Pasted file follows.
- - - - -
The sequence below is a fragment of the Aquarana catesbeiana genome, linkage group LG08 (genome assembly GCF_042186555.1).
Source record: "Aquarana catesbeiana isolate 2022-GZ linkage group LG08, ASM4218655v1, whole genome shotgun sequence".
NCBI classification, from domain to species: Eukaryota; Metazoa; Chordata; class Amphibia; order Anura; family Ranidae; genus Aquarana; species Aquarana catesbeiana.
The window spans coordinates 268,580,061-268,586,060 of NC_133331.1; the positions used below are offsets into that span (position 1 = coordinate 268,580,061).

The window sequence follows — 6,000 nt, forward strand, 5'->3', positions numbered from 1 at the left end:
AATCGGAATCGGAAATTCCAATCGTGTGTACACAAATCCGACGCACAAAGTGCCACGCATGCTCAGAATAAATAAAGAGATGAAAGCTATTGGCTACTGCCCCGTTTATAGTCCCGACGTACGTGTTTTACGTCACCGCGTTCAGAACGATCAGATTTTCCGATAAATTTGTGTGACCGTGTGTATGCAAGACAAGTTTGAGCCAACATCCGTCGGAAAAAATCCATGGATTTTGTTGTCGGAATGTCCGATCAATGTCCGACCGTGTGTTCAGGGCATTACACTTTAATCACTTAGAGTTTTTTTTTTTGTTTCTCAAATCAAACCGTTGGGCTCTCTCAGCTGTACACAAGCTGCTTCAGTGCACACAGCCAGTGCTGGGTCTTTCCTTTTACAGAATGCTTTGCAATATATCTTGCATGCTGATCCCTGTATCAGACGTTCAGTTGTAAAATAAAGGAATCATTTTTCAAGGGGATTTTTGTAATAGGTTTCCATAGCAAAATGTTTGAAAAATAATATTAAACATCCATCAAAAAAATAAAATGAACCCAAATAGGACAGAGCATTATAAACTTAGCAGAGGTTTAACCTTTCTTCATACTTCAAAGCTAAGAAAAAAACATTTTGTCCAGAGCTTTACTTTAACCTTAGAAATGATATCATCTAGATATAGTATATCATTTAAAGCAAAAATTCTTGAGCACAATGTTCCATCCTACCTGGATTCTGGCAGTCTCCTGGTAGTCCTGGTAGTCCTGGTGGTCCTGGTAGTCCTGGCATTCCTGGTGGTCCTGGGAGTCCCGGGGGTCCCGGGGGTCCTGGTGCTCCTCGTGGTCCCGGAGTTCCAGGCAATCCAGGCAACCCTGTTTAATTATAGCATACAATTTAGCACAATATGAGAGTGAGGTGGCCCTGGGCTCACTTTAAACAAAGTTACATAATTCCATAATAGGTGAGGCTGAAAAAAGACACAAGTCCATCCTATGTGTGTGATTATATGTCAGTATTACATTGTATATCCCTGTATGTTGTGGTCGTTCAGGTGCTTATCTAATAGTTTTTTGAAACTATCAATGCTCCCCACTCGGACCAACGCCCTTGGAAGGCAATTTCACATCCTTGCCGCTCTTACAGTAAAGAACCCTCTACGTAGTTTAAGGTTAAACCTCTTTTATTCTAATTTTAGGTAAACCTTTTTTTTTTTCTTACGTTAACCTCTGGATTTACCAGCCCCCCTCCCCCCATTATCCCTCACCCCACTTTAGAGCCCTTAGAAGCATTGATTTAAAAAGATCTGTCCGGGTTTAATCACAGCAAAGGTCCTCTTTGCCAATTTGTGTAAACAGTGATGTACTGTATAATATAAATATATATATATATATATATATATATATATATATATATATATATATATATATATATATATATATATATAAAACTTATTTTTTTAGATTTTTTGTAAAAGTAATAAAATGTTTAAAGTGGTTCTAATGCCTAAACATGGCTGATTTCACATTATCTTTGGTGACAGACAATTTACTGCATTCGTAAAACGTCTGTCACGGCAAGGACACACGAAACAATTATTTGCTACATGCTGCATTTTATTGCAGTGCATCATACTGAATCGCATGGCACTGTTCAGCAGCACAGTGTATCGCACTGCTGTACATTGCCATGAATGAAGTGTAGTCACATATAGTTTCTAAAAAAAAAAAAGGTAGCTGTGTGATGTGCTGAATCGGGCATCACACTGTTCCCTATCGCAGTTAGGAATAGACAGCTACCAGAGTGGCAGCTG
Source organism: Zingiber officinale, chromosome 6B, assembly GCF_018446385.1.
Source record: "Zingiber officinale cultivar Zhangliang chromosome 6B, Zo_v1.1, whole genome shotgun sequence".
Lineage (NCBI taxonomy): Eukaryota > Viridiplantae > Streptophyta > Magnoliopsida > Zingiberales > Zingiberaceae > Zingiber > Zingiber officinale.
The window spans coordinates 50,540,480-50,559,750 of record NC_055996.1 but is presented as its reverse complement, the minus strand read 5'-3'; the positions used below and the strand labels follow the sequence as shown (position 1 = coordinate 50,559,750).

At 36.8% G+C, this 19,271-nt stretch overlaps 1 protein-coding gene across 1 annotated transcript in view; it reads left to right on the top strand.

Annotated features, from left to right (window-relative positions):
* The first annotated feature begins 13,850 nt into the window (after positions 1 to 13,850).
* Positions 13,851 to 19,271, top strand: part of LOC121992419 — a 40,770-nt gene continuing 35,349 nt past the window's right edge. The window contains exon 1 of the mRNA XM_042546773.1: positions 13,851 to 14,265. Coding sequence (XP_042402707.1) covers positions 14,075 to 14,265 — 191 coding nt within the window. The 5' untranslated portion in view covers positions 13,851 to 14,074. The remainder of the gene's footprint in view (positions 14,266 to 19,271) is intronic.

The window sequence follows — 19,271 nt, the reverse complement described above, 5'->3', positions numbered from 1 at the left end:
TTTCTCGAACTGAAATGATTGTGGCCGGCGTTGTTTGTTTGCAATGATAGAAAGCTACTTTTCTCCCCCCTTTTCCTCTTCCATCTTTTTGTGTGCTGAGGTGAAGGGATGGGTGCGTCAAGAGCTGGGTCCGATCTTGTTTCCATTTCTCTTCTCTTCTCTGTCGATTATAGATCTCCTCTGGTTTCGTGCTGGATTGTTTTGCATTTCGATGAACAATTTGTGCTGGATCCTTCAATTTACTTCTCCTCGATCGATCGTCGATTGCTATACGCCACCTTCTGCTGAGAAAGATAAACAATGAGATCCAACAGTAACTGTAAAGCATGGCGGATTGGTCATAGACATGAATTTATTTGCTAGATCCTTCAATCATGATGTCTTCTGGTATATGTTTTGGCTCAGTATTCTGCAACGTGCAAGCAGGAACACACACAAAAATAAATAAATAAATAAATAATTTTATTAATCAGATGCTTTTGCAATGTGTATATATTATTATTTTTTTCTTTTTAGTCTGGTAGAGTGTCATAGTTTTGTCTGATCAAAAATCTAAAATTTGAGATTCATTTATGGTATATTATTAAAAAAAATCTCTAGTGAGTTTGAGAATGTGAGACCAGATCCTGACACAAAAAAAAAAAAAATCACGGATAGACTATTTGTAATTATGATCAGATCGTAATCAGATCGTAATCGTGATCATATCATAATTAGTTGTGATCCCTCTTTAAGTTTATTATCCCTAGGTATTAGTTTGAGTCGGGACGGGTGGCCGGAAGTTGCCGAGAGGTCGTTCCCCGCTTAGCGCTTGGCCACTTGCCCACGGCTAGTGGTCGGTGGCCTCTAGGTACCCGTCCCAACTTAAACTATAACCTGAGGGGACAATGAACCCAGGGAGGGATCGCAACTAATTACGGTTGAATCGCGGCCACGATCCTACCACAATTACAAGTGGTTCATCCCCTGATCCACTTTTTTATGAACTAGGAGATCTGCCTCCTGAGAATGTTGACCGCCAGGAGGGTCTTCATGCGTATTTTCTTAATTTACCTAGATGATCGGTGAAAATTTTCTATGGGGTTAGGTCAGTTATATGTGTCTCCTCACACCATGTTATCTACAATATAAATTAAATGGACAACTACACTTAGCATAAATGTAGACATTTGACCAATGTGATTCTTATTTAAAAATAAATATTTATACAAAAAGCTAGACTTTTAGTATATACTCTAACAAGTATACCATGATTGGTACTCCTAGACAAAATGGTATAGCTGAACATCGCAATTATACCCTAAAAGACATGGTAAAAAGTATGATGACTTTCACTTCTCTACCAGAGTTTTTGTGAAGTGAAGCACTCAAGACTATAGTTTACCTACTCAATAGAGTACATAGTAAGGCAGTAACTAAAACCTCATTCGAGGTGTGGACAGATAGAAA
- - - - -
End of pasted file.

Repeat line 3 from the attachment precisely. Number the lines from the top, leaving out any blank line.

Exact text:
NCBI classification, from domain to species: Eukaryota; Metazoa; Chordata; class Amphibia; order Anura; family Ranidae; genus Aquarana; species Aquarana catesbeiana.